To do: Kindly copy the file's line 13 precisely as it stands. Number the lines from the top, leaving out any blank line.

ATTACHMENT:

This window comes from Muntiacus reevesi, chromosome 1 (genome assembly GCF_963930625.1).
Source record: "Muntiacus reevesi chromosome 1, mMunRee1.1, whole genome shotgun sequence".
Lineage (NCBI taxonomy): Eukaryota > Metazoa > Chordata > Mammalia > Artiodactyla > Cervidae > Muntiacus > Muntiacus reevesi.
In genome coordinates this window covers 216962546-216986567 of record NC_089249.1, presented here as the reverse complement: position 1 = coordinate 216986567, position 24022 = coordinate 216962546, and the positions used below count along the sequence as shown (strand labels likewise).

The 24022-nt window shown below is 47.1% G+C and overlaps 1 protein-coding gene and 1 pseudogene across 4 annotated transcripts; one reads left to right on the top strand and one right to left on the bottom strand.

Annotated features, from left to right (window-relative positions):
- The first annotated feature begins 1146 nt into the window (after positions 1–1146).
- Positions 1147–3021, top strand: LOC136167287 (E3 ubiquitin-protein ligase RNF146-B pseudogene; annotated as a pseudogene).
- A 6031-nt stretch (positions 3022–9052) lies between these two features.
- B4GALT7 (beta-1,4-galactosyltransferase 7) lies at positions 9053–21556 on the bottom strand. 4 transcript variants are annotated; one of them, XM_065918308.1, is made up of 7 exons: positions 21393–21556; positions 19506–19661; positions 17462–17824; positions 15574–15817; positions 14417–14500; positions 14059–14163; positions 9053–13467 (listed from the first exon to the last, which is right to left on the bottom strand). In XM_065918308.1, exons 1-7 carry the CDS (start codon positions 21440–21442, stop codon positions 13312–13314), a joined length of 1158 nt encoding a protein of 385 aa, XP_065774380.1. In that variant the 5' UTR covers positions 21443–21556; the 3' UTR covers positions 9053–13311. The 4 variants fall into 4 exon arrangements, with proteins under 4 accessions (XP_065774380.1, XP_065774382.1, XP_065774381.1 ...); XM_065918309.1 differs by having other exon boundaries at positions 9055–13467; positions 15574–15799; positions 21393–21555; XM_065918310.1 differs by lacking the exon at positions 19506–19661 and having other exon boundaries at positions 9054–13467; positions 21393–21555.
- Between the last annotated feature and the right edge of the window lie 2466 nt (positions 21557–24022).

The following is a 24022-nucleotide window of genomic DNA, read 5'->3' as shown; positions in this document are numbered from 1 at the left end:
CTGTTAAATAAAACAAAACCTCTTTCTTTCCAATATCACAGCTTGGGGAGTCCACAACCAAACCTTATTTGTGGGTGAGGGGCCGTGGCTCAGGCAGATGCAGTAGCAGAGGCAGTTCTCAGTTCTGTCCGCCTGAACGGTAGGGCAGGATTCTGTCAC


CTGTTAAATAAAACAAAACCTCTTTCTTTCCAATATCACAGCTTGGGGAGTCCACAACCAAACCTTATTTGTGGGTGAGGGGCCGTGGCTCAGGCAGATGCAGTAGCAGAGGCAGTTCTCAGTTCTGTCCGCCTGAACGGTAGGGCAGGATTCTGTCAC